“Frozen Pension” pots and “pension unlocking” are receiving attention recently as both the Government and the pensions industry consider ways to bring together those small pots of pensions savings that many people have from former jobs. Pensions Week reports that there are nearly £20 billion of such inactive pensions in the UK –
“Defined contribution savers have left tens of billions of pounds in small, dormant pots for at least three years, exclusive research reveals.
Analysis of 600,000 members of workplace schemes by pensions data analysts DCisions shows around 350,000 have been inactive since 2008.
These pots have an average size of £5,276, meaning across all the UK’s 3.5m workplace DC savers, nearly £18.5bn is sitting in pots too small to provide adequate retirement incomes.
The data also reveals around 20% of savers with small dormant pots in 2008 either took a short-service refund or transferred the money elsewhere…
A government consultation on how to deal with small pots is due to start this week and is expected to favour making transferring between workplace schemes mandatory below a certain size.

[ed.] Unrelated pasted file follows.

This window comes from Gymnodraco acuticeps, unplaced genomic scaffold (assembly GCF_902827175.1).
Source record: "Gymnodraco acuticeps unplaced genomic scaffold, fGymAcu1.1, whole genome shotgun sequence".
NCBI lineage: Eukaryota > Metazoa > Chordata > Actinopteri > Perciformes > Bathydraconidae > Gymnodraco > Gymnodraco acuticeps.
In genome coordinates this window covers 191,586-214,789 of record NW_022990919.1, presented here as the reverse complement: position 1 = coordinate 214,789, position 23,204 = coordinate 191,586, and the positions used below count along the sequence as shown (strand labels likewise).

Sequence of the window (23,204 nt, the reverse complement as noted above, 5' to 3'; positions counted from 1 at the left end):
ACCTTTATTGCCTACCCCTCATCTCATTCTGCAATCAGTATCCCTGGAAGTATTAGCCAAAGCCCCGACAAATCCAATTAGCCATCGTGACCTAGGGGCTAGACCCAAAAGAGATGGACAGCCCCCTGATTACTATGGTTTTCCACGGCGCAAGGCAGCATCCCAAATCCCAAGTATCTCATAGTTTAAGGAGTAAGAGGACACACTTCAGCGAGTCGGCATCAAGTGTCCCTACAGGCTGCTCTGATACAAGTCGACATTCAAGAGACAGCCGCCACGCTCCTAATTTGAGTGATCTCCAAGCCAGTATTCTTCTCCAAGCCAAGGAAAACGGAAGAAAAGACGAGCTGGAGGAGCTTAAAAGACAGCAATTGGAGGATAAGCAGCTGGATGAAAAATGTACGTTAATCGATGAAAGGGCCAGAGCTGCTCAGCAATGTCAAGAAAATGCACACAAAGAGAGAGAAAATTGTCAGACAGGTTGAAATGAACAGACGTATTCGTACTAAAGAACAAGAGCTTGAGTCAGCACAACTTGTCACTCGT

Standard Life’s head of pensions John Lawson said these figures justify this approach.
“If you amalgamate small pots, people become more engaged with their savings and pay less in charges for just running one pot at a time,” he said.
“But insurers are unlikely to spend the money on developing universal transfer systems off their own bats, so this would have to be driven by the government.”
Adrian Boulding, pensions policy chief at Legal & General, also supports pension transfers becoming standard for job movers.
He added: “People move jobs on average every four years but DC savers do so quite a lot more frequently than this, which explains these numbers.””
As the financial climate gets tougher, and some are forecasting another Credit Crunch in 2012, many people are now looking at their old pension pots and looking to raise cash from their pension, rather than just wait til it matures when they retire. And as retirement ages are increasing and people have to work longer, it is becoming increasingly important that the Government takes a lead in pushing the pensions industry to find workable solutions to unlocking the value of these “frozen pensions”.